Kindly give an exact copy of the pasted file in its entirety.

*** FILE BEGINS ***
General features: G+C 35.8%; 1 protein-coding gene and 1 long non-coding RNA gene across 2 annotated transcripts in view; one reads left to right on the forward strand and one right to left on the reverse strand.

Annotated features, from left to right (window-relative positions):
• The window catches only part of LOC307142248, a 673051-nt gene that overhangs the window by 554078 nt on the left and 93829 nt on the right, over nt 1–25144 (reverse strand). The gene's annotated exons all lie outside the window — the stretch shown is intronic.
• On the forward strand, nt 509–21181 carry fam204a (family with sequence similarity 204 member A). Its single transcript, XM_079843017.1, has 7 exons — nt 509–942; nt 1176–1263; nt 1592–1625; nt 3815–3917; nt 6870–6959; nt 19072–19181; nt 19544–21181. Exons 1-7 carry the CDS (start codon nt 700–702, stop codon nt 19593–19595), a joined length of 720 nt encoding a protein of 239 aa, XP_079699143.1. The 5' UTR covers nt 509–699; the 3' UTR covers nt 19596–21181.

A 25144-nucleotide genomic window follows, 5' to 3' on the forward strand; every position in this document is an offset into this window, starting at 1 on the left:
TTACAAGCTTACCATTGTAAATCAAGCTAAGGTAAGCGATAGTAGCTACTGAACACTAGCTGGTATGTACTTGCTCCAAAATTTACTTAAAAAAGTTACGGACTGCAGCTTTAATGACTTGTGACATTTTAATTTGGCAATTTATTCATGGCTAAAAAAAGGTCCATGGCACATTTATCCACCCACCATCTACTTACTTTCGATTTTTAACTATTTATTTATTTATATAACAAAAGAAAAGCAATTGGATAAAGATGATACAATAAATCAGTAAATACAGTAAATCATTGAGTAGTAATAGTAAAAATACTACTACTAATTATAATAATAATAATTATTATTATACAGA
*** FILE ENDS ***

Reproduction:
General features: G+C 35.8%; 1 protein-coding gene and 1 long non-coding RNA gene across 2 annotated transcripts in view; one reads left to right on the forward strand and one right to left on the reverse strand.

Annotated features, from left to right (window-relative positions):
• The window catches only part of LOC307142248, a 673051-nt gene that overhangs the window by 554078 nt on the left and 93829 nt on the right, over nt 1–25144 (reverse strand). The gene's annotated exons all lie outside the window — the stretch shown is intronic.
• On the forward strand, nt 509–21181 carry fam204a (family with sequence similarity 204 member A). Its single transcript, XM_079843017.1, has 7 exons — nt 509–942; nt 1176–1263; nt 1592–1625; nt 3815–3917; nt 6870–6959; nt 19072–19181; nt 19544–21181. Exons 1-7 carry the CDS (start codon nt 700–702, stop codon nt 19593–19595), a joined length of 720 nt encoding a protein of 239 aa, XP_079699143.1. The 5' UTR covers nt 509–699; the 3' UTR covers nt 19596–21181.

A 25144-nucleotide genomic window follows, 5' to 3' on the forward strand; every position in this document is an offset into this window, starting at 1 on the left:
TTACAAGCTTACCATTGTAAATCAAGCTAAGGTAAGCGATAGTAGCTACTGAACACTAGCTGGTATGTACTTGCTCCAAAATTTACTTAAAAAAGTTACGGACTGCAGCTTTAATGACTTGTGACATTTTAATTTGGCAATTTATTCATGGCTAAAAAAAGGTCCATGGCACATTTATCCACCCACCATCTACTTACTTTCGATTTTTAACTATTTATTTATTTATATAACAAAAGAAAAGCAATTGGATAAAGATGATACAATAAATCAGTAAATACAGTAAATCATTGAGTAGTAATAGTAAAAATACTACTACTAATTATAATAATAATAATTATTATTATACAGA